Service-focused business models challenge financing

New business models, which focus on digitalisation and Equipment as a Service as one example, are generating innovative and more flexible ways for companies to do business. At the same time, this places new demands on financing.

Award ceremony

As technology presses the fast-forward button on change, the companies that succeed will be those that adapt to the new trends and financing that customers are asking for, says Nicolas Saoudi, Director, Trade Sales Nordics, Germany & Switzerland, Standard Chartered. “This is the key for corporates and banks,” he says.

Saoudi was one of several speakers at the Nordic Region Trade & Export Finance Conference, held in Stockholm, Sweden on November 13. Together with Greger Svanström, Global Director, Trade & Customer Finance, Volvo Construction Equipment (VCE), he addressed equipment as a service (EaaS) and financing the “uberisation” of heavy industry.

Alternative ways to purchase

The traditional way of selling equipment is changing for VCE due to customer demand. Today, an increasing number of customers are looking for alternative ways to purchase what they need, for example through EaaS.

With EaaS, customers no longer buy and own expensive equipment. Instead, they pay for the time they need to use the equipment. “We can help with a piece of mind approach,” says Svanström. “The customer knows they will have 95 per cent availability and pay us for 10 years. It is a fantastic and competitive advantage for us to sell hours for their digger, rather than the actual product. This means that I can take back the asset and sell it or replace it as long as I deliver the agreed performance.”

VCE’s new business model, which can be compared to leasing rather than owning cars, could become a popular alternative to traditional purchasing, as it frees up capital-intensive costs for customers while generating a long-term revenue stream for suppliers in the way of services. “The business model itself is quite traditional – we need to fulfil customer needs for financial reward – but the means of getting there is different,” Svanström explains.

Some risks for banks

Autonomous machines and the connectivity that comes with the Internet of Things (IoT), are making such business models possible. Volvo can manage its fleets remotely and receive alerts when it is time to do maintenance or have an automatic customer invoice generated at the right time. “IoT produces a lot of data that is collected with these machines,” says Saoudi. This data includes a wealth of detail about customer behaviour he adds, for example, how customers use the Volvo machines, when they buy them and why they buy them. “When we gather the data together it’s a powerful tool for banks and financing.”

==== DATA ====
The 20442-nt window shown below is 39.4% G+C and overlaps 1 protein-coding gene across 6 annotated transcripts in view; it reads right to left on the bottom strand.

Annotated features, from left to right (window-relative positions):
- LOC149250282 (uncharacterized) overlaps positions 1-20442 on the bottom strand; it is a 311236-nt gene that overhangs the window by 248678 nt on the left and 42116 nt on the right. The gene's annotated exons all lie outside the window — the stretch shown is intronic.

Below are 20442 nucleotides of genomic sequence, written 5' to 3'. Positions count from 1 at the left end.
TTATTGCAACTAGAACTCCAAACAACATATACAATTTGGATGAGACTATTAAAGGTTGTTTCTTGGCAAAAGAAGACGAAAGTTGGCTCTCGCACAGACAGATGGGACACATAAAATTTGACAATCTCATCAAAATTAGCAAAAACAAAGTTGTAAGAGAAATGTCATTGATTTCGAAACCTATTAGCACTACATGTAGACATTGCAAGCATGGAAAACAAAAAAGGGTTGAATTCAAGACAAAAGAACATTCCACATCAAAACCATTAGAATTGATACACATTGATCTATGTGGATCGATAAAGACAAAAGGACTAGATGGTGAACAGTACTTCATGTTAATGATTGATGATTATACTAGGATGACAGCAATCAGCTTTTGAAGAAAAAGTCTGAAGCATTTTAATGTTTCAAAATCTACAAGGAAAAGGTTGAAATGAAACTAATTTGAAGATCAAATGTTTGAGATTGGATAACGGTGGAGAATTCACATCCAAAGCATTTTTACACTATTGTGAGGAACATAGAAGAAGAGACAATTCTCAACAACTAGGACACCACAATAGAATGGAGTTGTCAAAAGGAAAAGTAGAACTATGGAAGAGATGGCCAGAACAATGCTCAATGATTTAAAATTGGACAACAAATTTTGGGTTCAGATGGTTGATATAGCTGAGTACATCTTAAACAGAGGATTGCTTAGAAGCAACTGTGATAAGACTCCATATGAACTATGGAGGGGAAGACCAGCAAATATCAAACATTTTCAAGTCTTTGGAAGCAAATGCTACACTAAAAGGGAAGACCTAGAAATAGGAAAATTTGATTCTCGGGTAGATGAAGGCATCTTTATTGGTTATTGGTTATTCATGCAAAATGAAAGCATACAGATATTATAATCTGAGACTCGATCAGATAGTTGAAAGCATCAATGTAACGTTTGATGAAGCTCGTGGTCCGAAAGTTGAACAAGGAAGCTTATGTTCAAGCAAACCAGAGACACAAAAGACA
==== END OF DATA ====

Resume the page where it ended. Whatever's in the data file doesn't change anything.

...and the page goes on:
Nonetheless, as Saoudi points out, there are some risks for banks when it comes to financing such contracts, for example if a customer defaults or goes bankrupt before the 10-year service contract expires. And as companies move from selling goods to selling services, there are no longer any assets as collateral. “The bank can’t repossess anything,” he says, adding: “This is changing the dynamics regarding financing.”

Saoudi believes that the opportunities, however, outweigh such challenges. “There is easier access to data as the machines are connected and we know how and when they are being used and can see a clear picture of how they are working and the services being delivered to the buyer. Digitalisation and IoT makes us more comfortable that we can finance this.” Additionally, there is growing demand from customers for this type of business model, says Saoudi. “Buyers don’t really want to own the machines but they need them and want to use them,” he says. “This will push financing parties to find solutions based on the technology changes we are seeing. We are at the beginning of that journey today.”

Financing solution for service-related products

Many companies, like Volvo, are giving their customers an option to buying expensive equipment, such as having them pay for time and service instead of the actual equipment. EKN recognises this strong trend in many industries and is helping companies including Volvo, with suitable financing arrangements.

“I’m impressed that traditional industries are coming with these business models,” says Marie Aglert, director, Large Corporates, EKN. “I think EKN and others have to work on regulations to make sure we stay relevant in this.”

“We aim to be first of the export credit agencies in the world with a really good financing solution for service-related products. Sweden is at the forefront when it comes to technical solutions and equipment. If, together with companies and banks we can also reach a financial solution, then Swedish companies will be even sharper on the international arena,” says Marie Aglert.

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